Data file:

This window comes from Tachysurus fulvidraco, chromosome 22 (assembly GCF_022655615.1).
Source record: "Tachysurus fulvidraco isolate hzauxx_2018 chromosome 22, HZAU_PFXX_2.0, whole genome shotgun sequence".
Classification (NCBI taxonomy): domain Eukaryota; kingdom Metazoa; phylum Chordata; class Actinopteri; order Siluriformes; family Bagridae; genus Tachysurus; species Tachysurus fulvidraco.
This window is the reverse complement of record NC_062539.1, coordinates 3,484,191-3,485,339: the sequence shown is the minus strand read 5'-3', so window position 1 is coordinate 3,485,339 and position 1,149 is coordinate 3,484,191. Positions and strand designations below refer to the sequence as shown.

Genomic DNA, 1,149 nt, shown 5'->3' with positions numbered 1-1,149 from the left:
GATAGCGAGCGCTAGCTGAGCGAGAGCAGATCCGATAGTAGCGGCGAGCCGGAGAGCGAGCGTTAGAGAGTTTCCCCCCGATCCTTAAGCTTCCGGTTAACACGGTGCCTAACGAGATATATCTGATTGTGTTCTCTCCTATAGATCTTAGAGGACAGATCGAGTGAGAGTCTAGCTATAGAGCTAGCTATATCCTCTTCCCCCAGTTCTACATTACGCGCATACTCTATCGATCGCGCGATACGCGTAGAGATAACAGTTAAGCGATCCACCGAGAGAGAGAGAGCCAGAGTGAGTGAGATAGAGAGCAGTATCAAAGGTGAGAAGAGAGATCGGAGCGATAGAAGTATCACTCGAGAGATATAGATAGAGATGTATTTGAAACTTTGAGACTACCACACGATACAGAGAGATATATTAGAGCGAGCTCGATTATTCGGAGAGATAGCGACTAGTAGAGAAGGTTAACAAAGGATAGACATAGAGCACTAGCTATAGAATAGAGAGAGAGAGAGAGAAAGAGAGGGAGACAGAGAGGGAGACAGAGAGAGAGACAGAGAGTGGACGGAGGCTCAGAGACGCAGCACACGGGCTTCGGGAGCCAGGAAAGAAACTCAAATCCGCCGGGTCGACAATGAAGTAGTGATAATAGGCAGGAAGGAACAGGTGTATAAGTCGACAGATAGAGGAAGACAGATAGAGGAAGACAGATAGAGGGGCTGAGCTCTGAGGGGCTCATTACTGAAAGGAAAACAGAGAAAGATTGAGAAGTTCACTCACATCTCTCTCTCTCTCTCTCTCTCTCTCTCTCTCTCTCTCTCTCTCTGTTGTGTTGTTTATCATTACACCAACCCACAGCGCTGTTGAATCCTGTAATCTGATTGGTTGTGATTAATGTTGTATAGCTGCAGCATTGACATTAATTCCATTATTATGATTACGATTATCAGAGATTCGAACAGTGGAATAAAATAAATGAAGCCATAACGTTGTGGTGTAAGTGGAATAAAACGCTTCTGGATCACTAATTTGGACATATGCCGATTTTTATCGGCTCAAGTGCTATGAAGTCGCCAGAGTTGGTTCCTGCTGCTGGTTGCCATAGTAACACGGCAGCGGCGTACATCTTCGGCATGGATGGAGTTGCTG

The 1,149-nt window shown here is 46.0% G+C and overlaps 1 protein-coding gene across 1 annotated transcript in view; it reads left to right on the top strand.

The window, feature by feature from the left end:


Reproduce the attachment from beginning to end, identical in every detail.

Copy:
This window comes from Tachysurus fulvidraco, chromosome 22 (assembly GCF_022655615.1).
Source record: "Tachysurus fulvidraco isolate hzauxx_2018 chromosome 22, HZAU_PFXX_2.0, whole genome shotgun sequence".
Classification (NCBI taxonomy): domain Eukaryota; kingdom Metazoa; phylum Chordata; class Actinopteri; order Siluriformes; family Bagridae; genus Tachysurus; species Tachysurus fulvidraco.
This window is the reverse complement of record NC_062539.1, coordinates 3,484,191-3,485,339: the sequence shown is the minus strand read 5'-3', so window position 1 is coordinate 3,485,339 and position 1,149 is coordinate 3,484,191. Positions and strand designations below refer to the sequence as shown.

Genomic DNA, 1,149 nt, shown 5'->3' with positions numbered 1-1,149 from the left:
GATAGCGAGCGCTAGCTGAGCGAGAGCAGATCCGATAGTAGCGGCGAGCCGGAGAGCGAGCGTTAGAGAGTTTCCCCCCGATCCTTAAGCTTCCGGTTAACACGGTGCCTAACGAGATATATCTGATTGTGTTCTCTCCTATAGATCTTAGAGGACAGATCGAGTGAGAGTCTAGCTATAGAGCTAGCTATATCCTCTTCCCCCAGTTCTACATTACGCGCATACTCTATCGATCGCGCGATACGCGTAGAGATAACAGTTAAGCGATCCACCGAGAGAGAGAGAGCCAGAGTGAGTGAGATAGAGAGCAGTATCAAAGGTGAGAAGAGAGATCGGAGCGATAGAAGTATCACTCGAGAGATATAGATAGAGATGTATTTGAAACTTTGAGACTACCACACGATACAGAGAGATATATTAGAGCGAGCTCGATTATTCGGAGAGATAGCGACTAGTAGAGAAGGTTAACAAAGGATAGACATAGAGCACTAGCTATAGAATAGAGAGAGAGAGAGAGAAAGAGAGGGAGACAGAGAGGGAGACAGAGAGAGAGACAGAGAGTGGACGGAGGCTCAGAGACGCAGCACACGGGCTTCGGGAGCCAGGAAAGAAACTCAAATCCGCCGGGTCGACAATGAAGTAGTGATAATAGGCAGGAAGGAACAGGTGTATAAGTCGACAGATAGAGGAAGACAGATAGAGGAAGACAGATAGAGGGGCTGAGCTCTGAGGGGCTCATTACTGAAAGGAAAACAGAGAAAGATTGAGAAGTTCACTCACATCTCTCTCTCTCTCTCTCTCTCTCTCTCTCTCTCTCTCTCTCTCTGTTGTGTTGTTTATCATTACACCAACCCACAGCGCTGTTGAATCCTGTAATCTGATTGGTTGTGATTAATGTTGTATAGCTGCAGCATTGACATTAATTCCATTATTATGATTACGATTATCAGAGATTCGAACAGTGGAATAAAATAAATGAAGCCATAACGTTGTGGTGTAAGTGGAATAAAACGCTTCTGGATCACTAATTTGGACATATGCCGATTTTTATCGGCTCAAGTGCTATGAAGTCGCCAGAGTTGGTTCCTGCTGCTGGTTGCCATAGTAACACGGCAGCGGCGTACATCTTCGGCATGGATGGAGTTGCTG

The 1,149-nt window shown here is 46.0% G+C and overlaps 1 protein-coding gene across 1 annotated transcript in view; it reads left to right on the top strand.

The window, feature by feature from the left end: